Greg Enright: The truth of IT disasters

A topic you’re no doubt hearing a great deal about these days (and also the subject of this issue’s feature story) is disaster recovery. In an age when vendors are doing their utmost to help words such as “rightsizing” (an odious attempt to make the process of job-chopping seem almost warm and fuzzy) creep into our vernacular, it’s amazing that the term is still in existence, or even came into being, for that matter.

The phrase can have somewhat of a broad, open-ended definition, but essentially it points to the process of somehow maintaining IT systems in the face of disasters, be they natural or man-made, and of getting them up and running as fast as possible if they should go down as a result of such an unfortunate event.

There’s no denying the effects that floods, earthquakes, forest fires like those recently witnessed in British Columbia, and electrical outages, be they large, such as that which hit eastern North America this summer, or small, have on IT systems. These occurrences will continue to pose grave dangers for networking infrastructures and the people who mange them.

Despite such a stark reality, it’s somewhat surprising that a more sanitized term has not been devised and force-fed to the media and end user base by those who would prefer the IT community to think that a system failure is as rare as a Barbadian blizzard.

“Disaster recovery,” after all, presupposes that a disaster has happened and that it must be recovered from. Can it be very long before such an accurate representation of reality is phased out, cleaned up and spit-polished into some new grotesque and confusing entity such as “disaster avoidance,” or the even-less menacing and more opaque “system shielding”?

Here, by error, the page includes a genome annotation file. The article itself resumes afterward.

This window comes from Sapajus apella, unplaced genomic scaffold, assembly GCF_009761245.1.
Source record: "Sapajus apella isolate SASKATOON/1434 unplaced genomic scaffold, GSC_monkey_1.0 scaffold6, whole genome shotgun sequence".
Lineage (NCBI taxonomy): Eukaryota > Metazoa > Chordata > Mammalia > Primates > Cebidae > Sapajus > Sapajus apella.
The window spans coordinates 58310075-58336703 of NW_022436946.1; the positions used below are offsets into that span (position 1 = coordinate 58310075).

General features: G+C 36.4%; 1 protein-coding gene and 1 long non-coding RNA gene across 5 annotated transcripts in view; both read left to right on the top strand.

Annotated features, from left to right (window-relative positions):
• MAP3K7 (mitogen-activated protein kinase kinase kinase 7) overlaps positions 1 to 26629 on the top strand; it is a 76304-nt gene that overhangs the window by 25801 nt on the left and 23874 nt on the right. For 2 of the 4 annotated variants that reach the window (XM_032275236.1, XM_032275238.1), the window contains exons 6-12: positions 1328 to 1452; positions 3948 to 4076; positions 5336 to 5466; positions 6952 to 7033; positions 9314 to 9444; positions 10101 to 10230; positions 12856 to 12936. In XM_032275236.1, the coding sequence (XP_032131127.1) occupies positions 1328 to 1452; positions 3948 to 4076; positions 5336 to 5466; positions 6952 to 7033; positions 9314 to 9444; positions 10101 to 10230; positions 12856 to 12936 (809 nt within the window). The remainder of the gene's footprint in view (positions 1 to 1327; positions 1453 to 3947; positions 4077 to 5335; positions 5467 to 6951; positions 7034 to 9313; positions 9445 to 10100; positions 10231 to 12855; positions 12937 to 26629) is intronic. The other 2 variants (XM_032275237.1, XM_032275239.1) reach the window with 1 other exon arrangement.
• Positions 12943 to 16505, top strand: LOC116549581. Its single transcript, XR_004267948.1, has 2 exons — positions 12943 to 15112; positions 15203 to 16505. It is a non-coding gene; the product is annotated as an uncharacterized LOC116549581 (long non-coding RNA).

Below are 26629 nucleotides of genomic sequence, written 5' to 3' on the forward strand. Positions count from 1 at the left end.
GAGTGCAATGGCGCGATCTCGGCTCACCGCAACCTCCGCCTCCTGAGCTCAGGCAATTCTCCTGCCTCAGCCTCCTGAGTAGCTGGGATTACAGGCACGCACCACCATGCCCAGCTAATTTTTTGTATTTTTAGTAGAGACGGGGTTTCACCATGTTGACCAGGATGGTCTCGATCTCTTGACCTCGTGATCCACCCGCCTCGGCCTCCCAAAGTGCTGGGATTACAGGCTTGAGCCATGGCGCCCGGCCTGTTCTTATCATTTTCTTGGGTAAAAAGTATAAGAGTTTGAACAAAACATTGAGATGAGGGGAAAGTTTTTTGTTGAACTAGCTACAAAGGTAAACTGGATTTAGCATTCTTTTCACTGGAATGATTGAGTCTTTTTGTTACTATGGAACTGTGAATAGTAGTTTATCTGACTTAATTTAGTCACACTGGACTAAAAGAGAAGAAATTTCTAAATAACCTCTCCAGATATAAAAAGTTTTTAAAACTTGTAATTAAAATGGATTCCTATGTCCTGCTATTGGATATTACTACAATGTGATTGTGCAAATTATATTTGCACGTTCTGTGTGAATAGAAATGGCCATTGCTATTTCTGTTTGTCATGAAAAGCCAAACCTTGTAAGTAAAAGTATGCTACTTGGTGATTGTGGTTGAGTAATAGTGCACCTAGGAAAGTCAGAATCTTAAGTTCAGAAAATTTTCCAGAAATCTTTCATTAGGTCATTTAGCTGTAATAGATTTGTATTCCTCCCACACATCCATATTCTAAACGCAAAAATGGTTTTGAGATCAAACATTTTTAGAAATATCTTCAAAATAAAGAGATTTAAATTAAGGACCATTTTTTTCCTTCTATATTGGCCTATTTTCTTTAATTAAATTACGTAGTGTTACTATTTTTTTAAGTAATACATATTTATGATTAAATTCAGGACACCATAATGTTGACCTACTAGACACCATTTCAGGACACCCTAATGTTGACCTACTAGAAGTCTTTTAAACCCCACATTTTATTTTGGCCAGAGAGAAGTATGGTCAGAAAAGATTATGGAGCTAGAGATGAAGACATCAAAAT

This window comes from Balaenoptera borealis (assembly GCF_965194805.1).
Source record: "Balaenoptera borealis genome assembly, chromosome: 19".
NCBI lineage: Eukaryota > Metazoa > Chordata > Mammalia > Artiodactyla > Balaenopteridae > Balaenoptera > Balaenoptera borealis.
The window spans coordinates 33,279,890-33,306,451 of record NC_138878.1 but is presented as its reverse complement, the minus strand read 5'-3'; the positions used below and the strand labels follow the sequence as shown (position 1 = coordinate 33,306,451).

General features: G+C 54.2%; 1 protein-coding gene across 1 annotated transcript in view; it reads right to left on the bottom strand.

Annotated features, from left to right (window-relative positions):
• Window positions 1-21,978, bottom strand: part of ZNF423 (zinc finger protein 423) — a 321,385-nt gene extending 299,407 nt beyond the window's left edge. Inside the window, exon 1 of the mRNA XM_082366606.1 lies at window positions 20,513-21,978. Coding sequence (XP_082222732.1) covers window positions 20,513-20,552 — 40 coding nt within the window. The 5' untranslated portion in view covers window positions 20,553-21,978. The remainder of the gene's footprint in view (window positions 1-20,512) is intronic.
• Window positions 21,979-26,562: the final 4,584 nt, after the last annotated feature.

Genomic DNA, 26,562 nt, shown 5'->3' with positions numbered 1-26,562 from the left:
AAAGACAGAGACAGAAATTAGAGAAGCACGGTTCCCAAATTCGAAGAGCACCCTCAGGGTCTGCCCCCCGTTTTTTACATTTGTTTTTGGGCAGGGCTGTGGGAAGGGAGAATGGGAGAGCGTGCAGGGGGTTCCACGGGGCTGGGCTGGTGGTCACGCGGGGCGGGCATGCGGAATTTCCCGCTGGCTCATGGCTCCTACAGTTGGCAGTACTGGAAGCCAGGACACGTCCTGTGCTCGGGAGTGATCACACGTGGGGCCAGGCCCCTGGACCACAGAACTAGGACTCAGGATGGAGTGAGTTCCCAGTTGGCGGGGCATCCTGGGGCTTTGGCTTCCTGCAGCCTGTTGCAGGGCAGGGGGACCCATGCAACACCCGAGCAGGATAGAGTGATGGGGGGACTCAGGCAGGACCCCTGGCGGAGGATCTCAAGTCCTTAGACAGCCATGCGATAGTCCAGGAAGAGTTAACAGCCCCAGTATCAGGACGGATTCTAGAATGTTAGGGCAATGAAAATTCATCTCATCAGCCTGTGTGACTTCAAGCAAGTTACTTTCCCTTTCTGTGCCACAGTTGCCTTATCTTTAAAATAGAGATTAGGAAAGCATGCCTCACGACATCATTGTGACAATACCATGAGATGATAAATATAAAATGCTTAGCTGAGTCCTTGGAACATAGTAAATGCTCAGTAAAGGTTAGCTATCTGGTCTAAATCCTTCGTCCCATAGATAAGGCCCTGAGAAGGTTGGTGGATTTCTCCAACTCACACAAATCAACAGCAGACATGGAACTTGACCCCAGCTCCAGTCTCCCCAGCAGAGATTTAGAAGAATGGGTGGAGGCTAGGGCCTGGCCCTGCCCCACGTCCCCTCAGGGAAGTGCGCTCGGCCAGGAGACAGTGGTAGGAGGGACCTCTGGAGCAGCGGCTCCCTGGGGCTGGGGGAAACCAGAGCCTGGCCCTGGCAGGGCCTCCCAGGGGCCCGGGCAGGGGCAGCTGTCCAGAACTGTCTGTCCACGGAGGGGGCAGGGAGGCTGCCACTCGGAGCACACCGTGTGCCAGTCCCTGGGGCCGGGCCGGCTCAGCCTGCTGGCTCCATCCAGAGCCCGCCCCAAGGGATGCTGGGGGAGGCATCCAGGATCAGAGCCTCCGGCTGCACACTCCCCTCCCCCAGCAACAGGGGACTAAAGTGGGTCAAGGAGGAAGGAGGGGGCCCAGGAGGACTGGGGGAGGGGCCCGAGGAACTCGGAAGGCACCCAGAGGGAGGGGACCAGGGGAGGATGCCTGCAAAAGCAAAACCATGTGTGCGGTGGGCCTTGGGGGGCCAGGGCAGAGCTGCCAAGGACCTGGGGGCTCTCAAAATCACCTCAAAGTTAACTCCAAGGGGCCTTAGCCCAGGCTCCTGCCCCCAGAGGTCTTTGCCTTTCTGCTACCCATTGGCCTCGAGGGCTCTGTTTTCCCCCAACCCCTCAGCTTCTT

Regardless of what the process is called, disasters will unfortunately be a perpetual Sword of Damocles hanging over the head of every IT manager. As more business is conducted in an electronic manner, the risk of data loss and system failure rises accordingly. Such is the price we have to pay for the advantage of speed and robustness that IT offers.

Fortunately, some innovative ideas are coming to the fore and are manifesting themselves into products available right now, such as those that help automate data centre processes, as profiled on pages 18-19. For many cash-strapped IT outfits, top-of-the-line disaster recovery tools are regarded as luxuries and are placed well down on the average corporate wish list.

Nonetheless, it is never a bad idea to stay abreast of the latest wares on the market and to invest whenever possible in them, even if it is in a piecemeal fashion. Processes such as data mirroring and the plotting of contingency strategies may seem as exciting as a second viewing of Steel Magnolias, but are nevertheless crucial to one’s peace of mind.

It’s also wise to occasionally remind the CEO and other top brass about the importance of disaster recovery. No matter what the concept is called today or tomorrow, it’s something that can fall off the radar screen in a hurry.